Crossing Gongmaru La Pass, Hiking the Markha Valley Trek in Ladakh


This post may contain affiliate links. Please read our disclosure and privacy policy for more information.

Tibetan Buddhist prayer flags greet us as we reach Ladakh's Gongmaru La pass. All the residual fatigue from climbing up to 16,800 feet/5,130 meters seems to evaporate once we've reached this place, our goal. It's been six days in the Markha Valley and we've been up and down — and up again.

We have to remind ourselves not to move around too quickly up here, not to exhaust ourselves from the altitude. But it's difficult to contain the excitement of being on top of the world — and as photographers, to grab a piece of and bask in every little visual slice that we can capture. The scenery stuns with layers of mountains for as far as the eye can see, while a surprise snowfall earlier in the week means our view is blessed with dramatic snow caps.

But what goes up must go down. Soon, we must begin a long journey into the valley below. Until then, we have this view to enjoy.

Ladakh trekking, Gongmaru La Pass .
Prayer Flags and Mountain Views Greet us at the Top of Gongmaru La Pass in Ladakh, India

Update: You can now buy the Ladakh Trekking: A Beginner’s Guide with all the information from this site plus lots of extra details and other goodies (like packing and other preparation) in an easy ebook that you can download and take with you.

Buy the Ladakh Trekking Beginner's Guide

About Daniel Noll
Travel and life evangelist. Writer, speaker, storyteller and consultant. Connecting people to experiences that will change their lives. Originally from the U.S. Daniel has lived abroad since 2001 and most recently has been on the road since 2006. When he's not writing for the blog you can keep up with his adventures on Twitter, Facebook, and Instagram. And you can learn more about him on the About Page and on LinkedIn.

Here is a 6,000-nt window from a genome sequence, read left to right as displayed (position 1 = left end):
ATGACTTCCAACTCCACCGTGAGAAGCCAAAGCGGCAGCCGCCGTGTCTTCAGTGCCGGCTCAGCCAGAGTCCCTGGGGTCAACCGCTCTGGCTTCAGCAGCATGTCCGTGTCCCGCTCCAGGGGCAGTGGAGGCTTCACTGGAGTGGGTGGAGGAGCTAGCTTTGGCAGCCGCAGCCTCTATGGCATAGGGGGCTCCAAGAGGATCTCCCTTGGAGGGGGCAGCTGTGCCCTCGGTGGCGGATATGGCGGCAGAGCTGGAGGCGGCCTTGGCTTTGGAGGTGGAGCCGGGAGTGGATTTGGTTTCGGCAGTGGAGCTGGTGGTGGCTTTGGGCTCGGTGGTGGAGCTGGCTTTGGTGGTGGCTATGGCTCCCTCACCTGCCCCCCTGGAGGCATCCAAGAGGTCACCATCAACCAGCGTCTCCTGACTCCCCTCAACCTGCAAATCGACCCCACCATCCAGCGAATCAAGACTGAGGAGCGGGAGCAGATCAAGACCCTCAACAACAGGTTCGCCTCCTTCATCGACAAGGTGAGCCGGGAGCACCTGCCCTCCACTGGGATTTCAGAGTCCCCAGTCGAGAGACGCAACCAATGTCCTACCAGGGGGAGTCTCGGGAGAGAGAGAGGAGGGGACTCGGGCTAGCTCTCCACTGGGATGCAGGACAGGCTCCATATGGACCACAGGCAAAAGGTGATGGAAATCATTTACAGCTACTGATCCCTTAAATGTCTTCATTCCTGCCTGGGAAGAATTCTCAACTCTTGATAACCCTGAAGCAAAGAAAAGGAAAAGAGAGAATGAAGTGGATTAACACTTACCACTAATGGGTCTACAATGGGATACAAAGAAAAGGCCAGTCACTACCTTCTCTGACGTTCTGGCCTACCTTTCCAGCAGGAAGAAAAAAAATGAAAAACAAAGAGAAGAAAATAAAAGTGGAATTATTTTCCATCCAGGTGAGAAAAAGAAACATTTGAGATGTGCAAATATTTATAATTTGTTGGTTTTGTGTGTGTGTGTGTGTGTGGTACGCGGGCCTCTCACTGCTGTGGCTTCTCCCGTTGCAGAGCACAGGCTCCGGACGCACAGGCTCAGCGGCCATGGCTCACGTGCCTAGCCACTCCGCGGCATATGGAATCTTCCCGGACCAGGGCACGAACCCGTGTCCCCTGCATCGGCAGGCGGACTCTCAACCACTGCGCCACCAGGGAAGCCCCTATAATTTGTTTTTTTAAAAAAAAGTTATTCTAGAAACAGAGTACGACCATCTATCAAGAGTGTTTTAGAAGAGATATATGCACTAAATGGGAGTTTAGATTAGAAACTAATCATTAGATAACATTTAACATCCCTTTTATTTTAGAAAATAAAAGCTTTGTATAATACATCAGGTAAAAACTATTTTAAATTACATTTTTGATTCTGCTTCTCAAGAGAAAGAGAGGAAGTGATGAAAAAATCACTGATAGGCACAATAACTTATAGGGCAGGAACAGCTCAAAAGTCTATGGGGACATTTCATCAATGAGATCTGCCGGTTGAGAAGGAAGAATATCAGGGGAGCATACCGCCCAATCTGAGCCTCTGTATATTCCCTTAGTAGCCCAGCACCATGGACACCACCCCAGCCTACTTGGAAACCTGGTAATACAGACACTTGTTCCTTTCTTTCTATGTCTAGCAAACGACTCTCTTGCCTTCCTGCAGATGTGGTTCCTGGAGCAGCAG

11 thoughts on “Crossing Gongmaru La Pass, Hiking the Markha Valley Trek in Ladakh”

  1. @Liz: That’s the goal with these panoramas – to have the viewer feel like he/she is in the middle of it all. Glad you enjoyed it!

    @Peter: Thanks – appreciate the kudos! And yes, Ladakh is full of incredible landscapes like this. Hard to choose which are the best 🙂

    Reply
  2. @Guy: Ha! Don’t worry, I didn’t take the height of the pass from the stones. It was written on a map that our guide had and I looked it up afterwards 🙂 So now I’m curious – what number did you write??

    Reply
  3. @Guy: Well, that’s not too far off. Not like you wrote 7,000 meters or something 🙂

    Yes, the Annapurna’s pass was a more difficult pass. I think partly because the base camp was further away from the top of the pass. And, of course, Thorong La is a few hundred meters higher.

    Reply
  4. I checked my photos, they wrote 5200… (they wrote it in stones one day before I arrived the spot)
    It didn’t feel like 5200 at the time, 5130 is more like it :p
    The climb wasn’t as hard as the Around Annapurna’s pass, wasn’t it?

    Reply
  5. That is awesome, soon we are going to be climbing the highest peak in the Dominican Republic which is going to be so much fun. Its around 10,000 ft so 7,000 less then here but will still be fun =)

    Reply
  6. Pingback: Love on the Road: 5 Questions to 5 Digital Nomad Couples – Nomad is Beautiful

Leave a Comment

This site uses Akismet to reduce spam. Learn how your comment data is processed.